|Bid||0.67 x 0|
|Ask||0.71 x 0|
|Day's Range||0.69 - 0.69|
|52 Week Range||0.53 - 0.84|
|PE Ratio (TTM)||N/A|
|Forward Dividend & Yield||N/A (N/A)|
|1y Target Est||N/A|
Jul.02 -- Fairfax Media pulled out of a process to examine selling the Sydney-based publisher after TPG Capital said it was withdrawing its offer, leaving U.S. private equity firm Hellman & Friedman LLC as the potential sole bidder. Bloomberg's Brett Foley reports on "Bloomberg Daybreak: Australia."
Fairfax Media Limited (ASX:FXJ) is trading with a trailing P/E of 25.9x, which is higher than the industry average of 17.4x. While FXJ might seem like a stock to avoidRead More...
Australia's Fairfax Media Ltd swung to an annual net profit on the back of deep cost cuts and a robust performance from its online property classifieds business, but advertising revenue declined sharply across its newspapers. The pressure on Australia's media power houses was also evident at Seven West Media, which logged a A$744 million ($582 million) annual net loss on Wednesday after booking a slew of impairments. Traditional media companies have been struggling to adapt as consumers seek out free online alternatives and advertisers concentrate their spending on rivals like Facebook Inc and Google Inc.
U.S. private equity giant KKR & Co LP moved to bolster its presence in Australia's lucrative mortgage market on Wednesday, joining a rush of players hungry for a slice of a property boom even as the sector shows early signs of slowing. KKR Credit Advisors LLC made a $500 million bid for non-bank lender Pepper Group Ltd at an indicative price of A$3.60 per share, a 4 percent discount to Tuesday's close.
Australian newspaper publisher Fairfax Media Ltd said two private equity firms withdrew from rival takeover bids worth up to A$2.9 billion ($2.2 billion), leaving it to proceed with demerger plans and sending its shares sharply lower. The country's oldest newspaper house, owner of The Sydney Morning Herald and The Australian Financial Review, was midway through spinning off its property listings unit when TPG Capital Management LP and Hellman & Friedman made buyout approaches in May.
San Francisco-based private equity firm Hellman & Friedman did not lodge a bid for Australia's Fairfax Media before a Friday deadline, a source with direct knowledge of the matter told Reuters. Fairfax, ...
Bosses of Australia's media companies, including an arm of Rupert Murdoch's News Corp , have formed an unprecedented front to lobby for changes they say will allow more consolidation and help them compete with internet giants. This week, in a show of unity, chief executives of companies from radio broadcasters to newspaper publishers joined Prime Minister Malcolm Turnbull in Canberra, in a last-ditch effort to swing the upper house, controlled by recalcitrant independent lawmakers. Like rivals globally, Australia's media companies have been squeezed by new arrivals and digital advertising.
U.S. buyout firm TPG Capital Management on Friday said it would make a commitment to editorial independence if it succeeds in its A$2.76 billion ($2.05 billion) offer for Australia's oldest newspaper publisher, Fairfax Media Ltd. The proposed deal remains subject to foreign investment approvals and some politicians have said conditions could need to be placed on the transaction to ensure the ongoing publication of mastheads like The Sydney Morning Herald and The Australian Financial Review.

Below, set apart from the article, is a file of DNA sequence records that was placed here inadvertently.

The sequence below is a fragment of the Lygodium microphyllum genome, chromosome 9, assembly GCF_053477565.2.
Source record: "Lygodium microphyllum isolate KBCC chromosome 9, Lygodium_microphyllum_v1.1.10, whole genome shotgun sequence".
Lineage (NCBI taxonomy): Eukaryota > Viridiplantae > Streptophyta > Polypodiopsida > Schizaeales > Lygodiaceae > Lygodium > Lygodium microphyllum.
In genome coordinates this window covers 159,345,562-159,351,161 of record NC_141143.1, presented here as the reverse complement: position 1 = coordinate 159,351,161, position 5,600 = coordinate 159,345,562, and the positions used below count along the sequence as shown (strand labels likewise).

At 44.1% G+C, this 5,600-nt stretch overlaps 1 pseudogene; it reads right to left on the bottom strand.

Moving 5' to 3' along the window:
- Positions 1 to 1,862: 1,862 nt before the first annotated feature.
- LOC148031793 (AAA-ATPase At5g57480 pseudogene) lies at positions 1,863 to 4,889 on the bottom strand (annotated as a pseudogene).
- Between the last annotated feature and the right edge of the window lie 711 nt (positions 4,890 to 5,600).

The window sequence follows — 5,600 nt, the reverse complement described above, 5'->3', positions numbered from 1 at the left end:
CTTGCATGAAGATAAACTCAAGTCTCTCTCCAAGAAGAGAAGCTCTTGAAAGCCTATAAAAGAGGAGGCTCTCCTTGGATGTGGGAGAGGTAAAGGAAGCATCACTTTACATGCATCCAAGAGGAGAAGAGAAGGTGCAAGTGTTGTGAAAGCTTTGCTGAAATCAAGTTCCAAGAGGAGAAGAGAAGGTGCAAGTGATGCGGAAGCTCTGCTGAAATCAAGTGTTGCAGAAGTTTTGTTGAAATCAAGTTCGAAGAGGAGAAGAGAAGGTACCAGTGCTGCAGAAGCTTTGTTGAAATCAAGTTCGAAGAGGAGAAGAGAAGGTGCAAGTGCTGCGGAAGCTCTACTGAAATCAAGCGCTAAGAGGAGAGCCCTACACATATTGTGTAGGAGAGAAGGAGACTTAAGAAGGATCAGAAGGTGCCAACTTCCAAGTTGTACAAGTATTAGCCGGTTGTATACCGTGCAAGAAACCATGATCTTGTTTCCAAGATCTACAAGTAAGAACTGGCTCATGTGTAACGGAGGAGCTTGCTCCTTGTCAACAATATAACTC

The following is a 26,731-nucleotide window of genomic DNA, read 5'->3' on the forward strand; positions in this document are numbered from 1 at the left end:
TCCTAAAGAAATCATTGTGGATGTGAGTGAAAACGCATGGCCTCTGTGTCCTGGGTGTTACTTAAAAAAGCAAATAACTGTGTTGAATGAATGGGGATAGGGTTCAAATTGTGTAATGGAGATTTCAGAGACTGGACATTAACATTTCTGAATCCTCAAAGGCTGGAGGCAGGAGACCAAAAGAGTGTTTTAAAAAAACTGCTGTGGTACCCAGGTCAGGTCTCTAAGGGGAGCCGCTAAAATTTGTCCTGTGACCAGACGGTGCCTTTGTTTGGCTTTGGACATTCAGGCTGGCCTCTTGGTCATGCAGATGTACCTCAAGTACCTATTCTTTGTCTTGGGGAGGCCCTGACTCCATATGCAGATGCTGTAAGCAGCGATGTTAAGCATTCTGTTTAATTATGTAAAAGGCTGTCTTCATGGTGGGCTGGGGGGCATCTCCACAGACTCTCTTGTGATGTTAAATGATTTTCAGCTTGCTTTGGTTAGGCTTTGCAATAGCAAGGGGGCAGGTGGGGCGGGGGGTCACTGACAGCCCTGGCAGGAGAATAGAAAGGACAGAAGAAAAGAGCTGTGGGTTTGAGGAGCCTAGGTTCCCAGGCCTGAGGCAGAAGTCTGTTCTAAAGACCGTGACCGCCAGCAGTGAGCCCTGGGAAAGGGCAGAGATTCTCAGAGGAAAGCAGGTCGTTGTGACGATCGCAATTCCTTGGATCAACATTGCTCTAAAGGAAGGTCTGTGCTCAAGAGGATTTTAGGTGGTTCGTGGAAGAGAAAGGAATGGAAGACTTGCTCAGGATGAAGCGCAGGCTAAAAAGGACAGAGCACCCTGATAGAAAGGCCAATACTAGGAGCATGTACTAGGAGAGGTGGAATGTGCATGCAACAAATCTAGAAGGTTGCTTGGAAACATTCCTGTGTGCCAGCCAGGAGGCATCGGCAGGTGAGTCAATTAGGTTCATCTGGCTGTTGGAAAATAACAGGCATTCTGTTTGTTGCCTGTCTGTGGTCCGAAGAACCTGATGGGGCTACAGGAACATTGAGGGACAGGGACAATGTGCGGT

Australia's oldest newspaper publisher Fairfax Media Ltd on Thursday said it has received a takeover bid worth as much as A$2.87 billion ($2.13 billion) from a second U.S. private equity firm, sending its shares sharply higher.
Australian newspaper publisher Fairfax Media Ltd on Thursday said it would grant due diligence access to two rival private equity bidders after U.S. buyout firm Hellman & Friedman made a surprise takeover proposal of as much as A$2.87 billion ($2.13 billion). The non-binding cash offer from Hellman & Friedman values Fairfax at A$1.225 to A$1.25 a share, compared to an earlier offer from TPG Capital Management and Ontario Teachers' Pension Plan Board of A$1.20 a share, the Australian company said. "We have carefully considered the indicative proposals and believe it is in the best interests of shareholders to grant both parties due diligence to explore whether a potential whole of company proposal is available," Fairfax Chairman Nick Falloon said in a statement.
U.S. buyout firm TPG Capital Management on Monday raised its cash bid for Fairfax Media Ltd , offering A$2.76 billion ($2.04 billion) for the struggling Australian publisher and sending its shares to a six-year high. The fresh offer from TPG and partner Ontario Teachers' Pension Plan Board (OTPP) would allow shareholders to cash out completely rather than leaving them with scrip in a piecemeal collection of small assets including radio, regional newspapers and television streaming.
A group including TPG Capital revised its bid for Fairfax Media Ltd. to an all-cash offer of A$2.8 billion ($2 billion), ditching a proposal that sought to cherry-pick only the publisher’s prized assets. ...
Australian newspaper publisher Fairfax Media Ltd on Monday said it has received a revised A$2.76 billion ($2.04 billion) cash offer led by U.S. private equity firm TPG Capital Management for all of the company. The offer from TPG and the Ontario Teachers' Pension Plan Board (OTPP) values Fairfax at A$1.20 a share, and compares with a previous proposal to buy the company's top mastheads, including The Sydney Morning Herald and The Australian Financial Review, and its property listings unit Domain for A$0.95 a share. The TPG consortium valued those assets at A$0.25 to A$0.30 a share, but Evans & Partners analysts said that was "optimistic".